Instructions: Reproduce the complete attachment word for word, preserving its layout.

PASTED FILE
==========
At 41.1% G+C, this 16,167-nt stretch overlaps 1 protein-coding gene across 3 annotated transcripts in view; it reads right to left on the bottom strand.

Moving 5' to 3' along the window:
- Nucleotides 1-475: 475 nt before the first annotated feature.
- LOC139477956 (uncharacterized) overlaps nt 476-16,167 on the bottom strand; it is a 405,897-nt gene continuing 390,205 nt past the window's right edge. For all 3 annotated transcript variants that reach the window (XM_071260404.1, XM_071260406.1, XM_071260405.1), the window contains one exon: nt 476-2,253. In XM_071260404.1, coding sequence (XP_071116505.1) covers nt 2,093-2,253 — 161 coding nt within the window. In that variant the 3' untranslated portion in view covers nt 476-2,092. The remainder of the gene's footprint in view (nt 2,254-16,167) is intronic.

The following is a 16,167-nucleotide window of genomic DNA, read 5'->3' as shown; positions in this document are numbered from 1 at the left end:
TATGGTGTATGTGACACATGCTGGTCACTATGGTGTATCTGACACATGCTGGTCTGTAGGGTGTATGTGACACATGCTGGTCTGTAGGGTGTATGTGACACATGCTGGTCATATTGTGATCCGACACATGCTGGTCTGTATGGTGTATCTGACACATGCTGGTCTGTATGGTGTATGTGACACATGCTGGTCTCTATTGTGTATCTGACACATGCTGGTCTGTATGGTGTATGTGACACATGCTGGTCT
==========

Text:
At 41.1% G+C, this 16,167-nt stretch overlaps 1 protein-coding gene across 3 annotated transcripts in view; it reads right to left on the bottom strand.

Moving 5' to 3' along the window:
- Nucleotides 1-475: 475 nt before the first annotated feature.
- LOC139477956 (uncharacterized) overlaps nt 476-16,167 on the bottom strand; it is a 405,897-nt gene continuing 390,205 nt past the window's right edge. For all 3 annotated transcript variants that reach the window (XM_071260404.1, XM_071260406.1, XM_071260405.1), the window contains one exon: nt 476-2,253. In XM_071260404.1, coding sequence (XP_071116505.1) covers nt 2,093-2,253 — 161 coding nt within the window. In that variant the 3' untranslated portion in view covers nt 476-2,092. The remainder of the gene's footprint in view (nt 2,254-16,167) is intronic.

The following is a 16,167-nucleotide window of genomic DNA, read 5'->3' as shown; positions in this document are numbered from 1 at the left end:
TATGGTGTATGTGACACATGCTGGTCACTATGGTGTATCTGACACATGCTGGTCTGTAGGGTGTATGTGACACATGCTGGTCTGTAGGGTGTATGTGACACATGCTGGTCATATTGTGATCCGACACATGCTGGTCTGTATGGTGTATCTGACACATGCTGGTCTGTATGGTGTATGTGACACATGCTGGTCTCTATTGTGTATCTGACACATGCTGGTCTGTATGGTGTATGTGACACATGCTGGTCT